What seems to be happening in some of the remote areas around the nation’s eastern rainforests is that a lot of legal gold mining is springing up, so people from outside are moving into the area thus increasing poaching and furthermore habitat degradation. Taboos play an important part in Malagasy culture, lemurs, especially indris, have been associated with very strong taboos that traditionally ensured that the primates were not hunted.
For example, one story tells of a man who was looking for honey in the forest when he fell from a tree. Before he hit the ground, he was caught by an indri. He was so grateful that he went back to the village and said from that moment on, no lemur was to be harmed. One can view the indri lemur here – First picture downhttp://www.npr.org/2013/02/02/170849125/did-you-hear-that-i-think-it-was-the-sound-of-a-walrus
Another belief is that the creatures are ancestors that became lost in the rainforests and turned themselves into lemurs in order to survive. However, Dr Jones said that although people did not prefer to eat bush-meat, it was often the only meat available. If they want meat to eat, there is very poor availability of domestic meat in these rural areas, which is a common fact even on the continent of Mama Africa.
Chickens suffer terribly from disease in rain-forest areas, so do not survive that well – so there is not much protein from domestic animals around. Dr Jones explained that the influx of people, attracted by job opportunities at the mines, had led to an increase in demand for meat and because people had wages from the mines, small bars that sold bush-meat were opening.
When Interviewed the results were quite shocking!
1. The survey of 1,154 households showed that the majority of meals eaten over a three-day period did not contain any meat at all.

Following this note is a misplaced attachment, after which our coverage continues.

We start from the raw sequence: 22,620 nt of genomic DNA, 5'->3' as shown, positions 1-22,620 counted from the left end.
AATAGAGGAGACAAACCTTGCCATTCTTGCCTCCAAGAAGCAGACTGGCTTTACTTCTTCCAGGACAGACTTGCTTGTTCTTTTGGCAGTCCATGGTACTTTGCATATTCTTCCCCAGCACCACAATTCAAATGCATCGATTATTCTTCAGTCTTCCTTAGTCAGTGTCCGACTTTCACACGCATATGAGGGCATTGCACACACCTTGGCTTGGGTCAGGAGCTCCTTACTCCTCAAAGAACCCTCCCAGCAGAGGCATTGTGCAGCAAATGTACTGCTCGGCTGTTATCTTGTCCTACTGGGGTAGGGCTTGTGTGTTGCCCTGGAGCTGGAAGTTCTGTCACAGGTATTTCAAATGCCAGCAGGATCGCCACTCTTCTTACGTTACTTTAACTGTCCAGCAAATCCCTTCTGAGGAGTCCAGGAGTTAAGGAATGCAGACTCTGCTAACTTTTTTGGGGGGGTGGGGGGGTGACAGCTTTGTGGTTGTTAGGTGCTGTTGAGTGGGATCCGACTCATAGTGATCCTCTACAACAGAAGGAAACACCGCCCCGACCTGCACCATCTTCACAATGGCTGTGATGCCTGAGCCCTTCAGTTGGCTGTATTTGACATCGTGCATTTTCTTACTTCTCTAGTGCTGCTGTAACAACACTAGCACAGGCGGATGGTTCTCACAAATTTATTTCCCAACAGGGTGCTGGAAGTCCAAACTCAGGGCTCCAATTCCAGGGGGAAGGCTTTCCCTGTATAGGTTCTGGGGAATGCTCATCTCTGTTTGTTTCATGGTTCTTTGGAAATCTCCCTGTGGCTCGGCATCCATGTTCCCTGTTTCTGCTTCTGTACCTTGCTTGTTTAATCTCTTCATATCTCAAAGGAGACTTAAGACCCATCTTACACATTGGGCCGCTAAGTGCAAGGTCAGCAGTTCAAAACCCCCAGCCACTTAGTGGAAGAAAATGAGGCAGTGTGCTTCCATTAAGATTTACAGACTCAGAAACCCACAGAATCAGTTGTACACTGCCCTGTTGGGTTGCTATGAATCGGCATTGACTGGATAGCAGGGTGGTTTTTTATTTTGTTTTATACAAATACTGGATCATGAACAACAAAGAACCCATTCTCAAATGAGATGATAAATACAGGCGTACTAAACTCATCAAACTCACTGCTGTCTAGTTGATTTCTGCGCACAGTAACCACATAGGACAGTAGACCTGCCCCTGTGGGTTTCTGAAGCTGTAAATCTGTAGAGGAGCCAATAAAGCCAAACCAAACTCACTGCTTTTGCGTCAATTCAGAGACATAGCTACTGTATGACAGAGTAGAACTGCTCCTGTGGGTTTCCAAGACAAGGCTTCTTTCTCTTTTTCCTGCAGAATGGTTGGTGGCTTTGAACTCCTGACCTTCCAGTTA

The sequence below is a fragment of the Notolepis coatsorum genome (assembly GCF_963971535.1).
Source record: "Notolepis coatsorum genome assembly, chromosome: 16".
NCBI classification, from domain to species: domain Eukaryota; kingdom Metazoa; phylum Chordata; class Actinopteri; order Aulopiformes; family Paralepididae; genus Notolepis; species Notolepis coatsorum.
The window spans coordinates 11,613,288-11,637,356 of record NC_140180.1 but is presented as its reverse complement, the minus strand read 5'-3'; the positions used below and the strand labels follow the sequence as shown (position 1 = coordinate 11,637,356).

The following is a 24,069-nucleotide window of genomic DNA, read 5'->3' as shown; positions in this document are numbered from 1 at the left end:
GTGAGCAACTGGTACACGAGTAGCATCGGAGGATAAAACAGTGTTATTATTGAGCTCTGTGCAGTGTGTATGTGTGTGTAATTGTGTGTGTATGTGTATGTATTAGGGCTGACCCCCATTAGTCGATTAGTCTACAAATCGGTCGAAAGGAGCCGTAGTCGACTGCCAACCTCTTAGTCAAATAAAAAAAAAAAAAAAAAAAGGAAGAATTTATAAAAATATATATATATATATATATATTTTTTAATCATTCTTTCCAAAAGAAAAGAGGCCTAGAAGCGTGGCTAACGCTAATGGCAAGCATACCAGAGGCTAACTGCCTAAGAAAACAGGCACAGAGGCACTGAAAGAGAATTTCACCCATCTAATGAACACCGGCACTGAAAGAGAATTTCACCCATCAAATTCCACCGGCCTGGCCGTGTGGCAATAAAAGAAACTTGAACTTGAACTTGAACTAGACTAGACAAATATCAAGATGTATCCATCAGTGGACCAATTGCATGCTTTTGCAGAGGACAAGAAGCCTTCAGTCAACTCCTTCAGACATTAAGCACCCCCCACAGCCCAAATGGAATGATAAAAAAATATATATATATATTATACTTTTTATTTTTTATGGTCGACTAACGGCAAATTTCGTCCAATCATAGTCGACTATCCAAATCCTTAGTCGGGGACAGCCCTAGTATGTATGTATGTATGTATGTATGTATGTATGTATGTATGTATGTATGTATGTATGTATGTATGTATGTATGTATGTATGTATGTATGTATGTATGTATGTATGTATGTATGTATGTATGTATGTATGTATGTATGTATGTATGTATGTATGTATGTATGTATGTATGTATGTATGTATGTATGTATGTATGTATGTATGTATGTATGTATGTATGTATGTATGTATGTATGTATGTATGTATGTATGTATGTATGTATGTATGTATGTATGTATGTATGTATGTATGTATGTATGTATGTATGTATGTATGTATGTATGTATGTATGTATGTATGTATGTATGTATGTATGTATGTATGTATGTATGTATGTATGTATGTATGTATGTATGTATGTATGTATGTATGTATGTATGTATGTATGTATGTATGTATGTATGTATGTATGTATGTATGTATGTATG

2. Among the meals that did contain meat, the preference was for fish or domestic animals rather than bush-meat.
3. Just under 10% of meals consisted of wild-caught animals, and just 0.5% contained meat from protected species.
SHOCKING EVEN MORE – when respondents were asked if they had ever eaten a protected species, 95% said that they had. They know the species is “endangered” yet “still continue” to place it at risk from bush-meat trade.. International Animal Rescue Foundation Africa has been documenting in the vast scale of the bush-meat crisis however we are very concerned with regards to these findings. Either attitudes have to change within the trade of bush-meat, increased overseas conservation projects seen, or we are sadly going to lose the vast majority of our primate and non-primate species by 2040. Avahi cleesei sadly may not even be around then.
When the team monitored villages to see how much bush-meat was being brought in, they recorded 233 carcasses of Endangered indri, the largest species of lemur. Species like the indri, for example, mature at seven to nine years and then only have one young once every two or three years. Primates, in general, are known to be extremely vulnerable to over-exploitation. Should conservation efforts now not reduce the bush-meat trade, awareness and education from local environmental companies, and non-profit organisations/charities then regrettably were going to lose the majority of our lemur species within the next decade regardless of whether they are consumed on rare occasions.
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Located west of the island of Madagascar Avahi cleesei weighs about 5–6 kilograms (11–13 lb), has brown skin with white regions on the rear and inside of the thighs and has a short damp nose, large plate eyes, and ears which hardly stand out from the skin. It typically has a strictly vegetarian diet of leaves and buds, living together in small families. The local population calls the species dadintsifaky, which means “Grandfather of the Sifaka”, because it is similarly sized to sifakas, but more ponderous, heavyset and has ample greyish-brown fur.